“I remember when he arrived, Mandla told him to go and check in at the hotel but he insisted that he wanted to sit with the boys and just chat and have a cold drink. It was nice to see that. He was starstruck but he wanted to talk, learn and just be around,” says Klaasen.
Klaasen recalls that Brevis was particularly in awe of Quinton de Kock, to the extent that he followed De Kock to the beach to do some fishing and joined in for an obligatory round of golf. It was during that tournament that the Indian Premier League (IPL) held its draft and the Mumbai Indians picked Brevis for a fee in the region of R6 million.
“We still said we’d have a celebration [after getting the IPL deal], just a beer, and he said no because he wanted to keep things the same. Just that was a small thing, one beer for him was changing and he didn’t want to do that. I gained a lot of respect for him doing that.”
Mashambyi, Conrad and Botes all say that little about Brevis has changed away from the game. “He’s shown exceptional maturity, given all the hype,” says Mashimbyi. “He comes from a family that is very strong. For me, he’s still the kid I met when he was 11. He’s very pleasant to be around. He still calls me Oom (Uncle) and I’m sure he’s not going to change.”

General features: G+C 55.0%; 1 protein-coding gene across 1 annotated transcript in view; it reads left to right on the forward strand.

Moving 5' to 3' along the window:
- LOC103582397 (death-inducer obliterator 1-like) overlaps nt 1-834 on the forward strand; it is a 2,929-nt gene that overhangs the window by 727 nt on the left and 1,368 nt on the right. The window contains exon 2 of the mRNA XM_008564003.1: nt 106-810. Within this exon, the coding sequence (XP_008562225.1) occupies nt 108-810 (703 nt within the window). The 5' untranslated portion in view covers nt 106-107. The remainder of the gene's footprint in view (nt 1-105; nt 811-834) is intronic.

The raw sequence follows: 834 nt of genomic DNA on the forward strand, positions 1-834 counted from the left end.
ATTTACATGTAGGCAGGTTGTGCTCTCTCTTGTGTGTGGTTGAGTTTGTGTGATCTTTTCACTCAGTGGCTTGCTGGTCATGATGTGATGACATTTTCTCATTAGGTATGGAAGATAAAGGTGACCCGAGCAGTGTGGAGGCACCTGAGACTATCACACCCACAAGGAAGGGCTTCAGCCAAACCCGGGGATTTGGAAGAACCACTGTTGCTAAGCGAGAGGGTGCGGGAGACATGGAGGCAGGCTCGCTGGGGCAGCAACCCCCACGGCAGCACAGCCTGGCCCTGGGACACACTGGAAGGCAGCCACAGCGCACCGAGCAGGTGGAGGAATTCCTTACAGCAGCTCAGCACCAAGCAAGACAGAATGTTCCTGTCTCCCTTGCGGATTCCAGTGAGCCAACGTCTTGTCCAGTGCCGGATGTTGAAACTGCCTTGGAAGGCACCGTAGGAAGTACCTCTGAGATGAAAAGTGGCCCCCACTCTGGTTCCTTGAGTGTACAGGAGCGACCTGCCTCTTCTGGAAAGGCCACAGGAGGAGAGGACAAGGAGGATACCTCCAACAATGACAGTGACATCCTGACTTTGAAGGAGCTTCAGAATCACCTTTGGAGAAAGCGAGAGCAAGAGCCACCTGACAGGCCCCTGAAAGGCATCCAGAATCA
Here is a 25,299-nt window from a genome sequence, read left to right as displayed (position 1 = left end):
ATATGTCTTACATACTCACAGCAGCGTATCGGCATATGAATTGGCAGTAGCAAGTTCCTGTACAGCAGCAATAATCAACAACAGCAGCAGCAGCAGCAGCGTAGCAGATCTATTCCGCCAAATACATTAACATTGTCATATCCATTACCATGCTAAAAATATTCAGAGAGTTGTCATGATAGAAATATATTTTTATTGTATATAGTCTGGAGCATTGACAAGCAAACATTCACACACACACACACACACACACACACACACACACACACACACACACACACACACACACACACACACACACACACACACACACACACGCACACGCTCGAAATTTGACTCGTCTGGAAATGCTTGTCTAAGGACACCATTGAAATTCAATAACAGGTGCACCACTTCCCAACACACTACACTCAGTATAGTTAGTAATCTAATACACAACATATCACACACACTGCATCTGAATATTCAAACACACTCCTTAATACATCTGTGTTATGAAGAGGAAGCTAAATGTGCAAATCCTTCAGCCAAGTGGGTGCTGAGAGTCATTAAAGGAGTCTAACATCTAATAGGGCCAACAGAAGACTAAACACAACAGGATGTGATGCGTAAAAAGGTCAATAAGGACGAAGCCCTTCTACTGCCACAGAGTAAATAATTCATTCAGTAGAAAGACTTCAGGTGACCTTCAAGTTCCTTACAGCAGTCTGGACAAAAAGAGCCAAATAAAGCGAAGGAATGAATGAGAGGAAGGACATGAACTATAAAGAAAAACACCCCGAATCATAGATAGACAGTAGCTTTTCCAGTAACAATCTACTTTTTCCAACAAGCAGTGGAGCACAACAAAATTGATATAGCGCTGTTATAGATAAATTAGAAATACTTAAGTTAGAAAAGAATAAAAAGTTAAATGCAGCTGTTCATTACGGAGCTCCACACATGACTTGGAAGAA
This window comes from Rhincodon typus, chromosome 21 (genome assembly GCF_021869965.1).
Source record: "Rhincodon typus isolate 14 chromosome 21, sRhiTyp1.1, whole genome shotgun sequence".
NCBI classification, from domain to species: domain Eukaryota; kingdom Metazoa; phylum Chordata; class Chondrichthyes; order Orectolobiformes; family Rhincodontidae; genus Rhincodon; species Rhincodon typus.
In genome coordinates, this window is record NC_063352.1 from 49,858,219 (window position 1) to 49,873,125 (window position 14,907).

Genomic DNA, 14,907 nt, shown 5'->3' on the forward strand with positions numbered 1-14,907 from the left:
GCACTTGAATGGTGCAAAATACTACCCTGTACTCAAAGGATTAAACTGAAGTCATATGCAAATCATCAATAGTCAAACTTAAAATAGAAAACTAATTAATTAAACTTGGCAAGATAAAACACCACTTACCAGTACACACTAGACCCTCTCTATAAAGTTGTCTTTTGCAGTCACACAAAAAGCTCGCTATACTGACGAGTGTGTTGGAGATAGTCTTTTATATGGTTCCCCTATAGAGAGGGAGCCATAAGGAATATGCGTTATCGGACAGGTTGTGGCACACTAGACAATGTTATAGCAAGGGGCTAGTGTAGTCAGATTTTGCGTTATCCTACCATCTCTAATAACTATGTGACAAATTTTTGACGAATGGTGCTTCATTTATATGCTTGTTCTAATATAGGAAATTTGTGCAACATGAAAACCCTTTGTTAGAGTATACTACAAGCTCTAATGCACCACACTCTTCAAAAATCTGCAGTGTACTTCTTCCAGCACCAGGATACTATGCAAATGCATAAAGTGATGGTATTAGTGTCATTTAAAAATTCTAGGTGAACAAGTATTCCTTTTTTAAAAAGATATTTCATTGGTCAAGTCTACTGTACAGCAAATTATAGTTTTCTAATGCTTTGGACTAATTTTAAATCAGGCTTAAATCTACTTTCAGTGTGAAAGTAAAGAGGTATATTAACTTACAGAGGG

True to his roots
Botes says the Brevises are a tight unit, with strong Christian and family values. They weren’t cricket aficionados but once their youngest son showed an affinity for the sport, they gave him all the backing they could. This included building a “net”’ in the backyard.
“I just hope he gets managed well and they keep going in the right direction with him,” says Botes. “I used to tell all the Under-19 guys, look, whenever you make it, I don’t want to hear my name, just leave the tickets at the gate for me,” says Conrad. “When he got picked up at the IPL, he sent a message: ‘Ek kan nou bekostig om Coach daai kaartjie te kry (I can now afford to get Coach that ticket). He’s as honest as the day is long.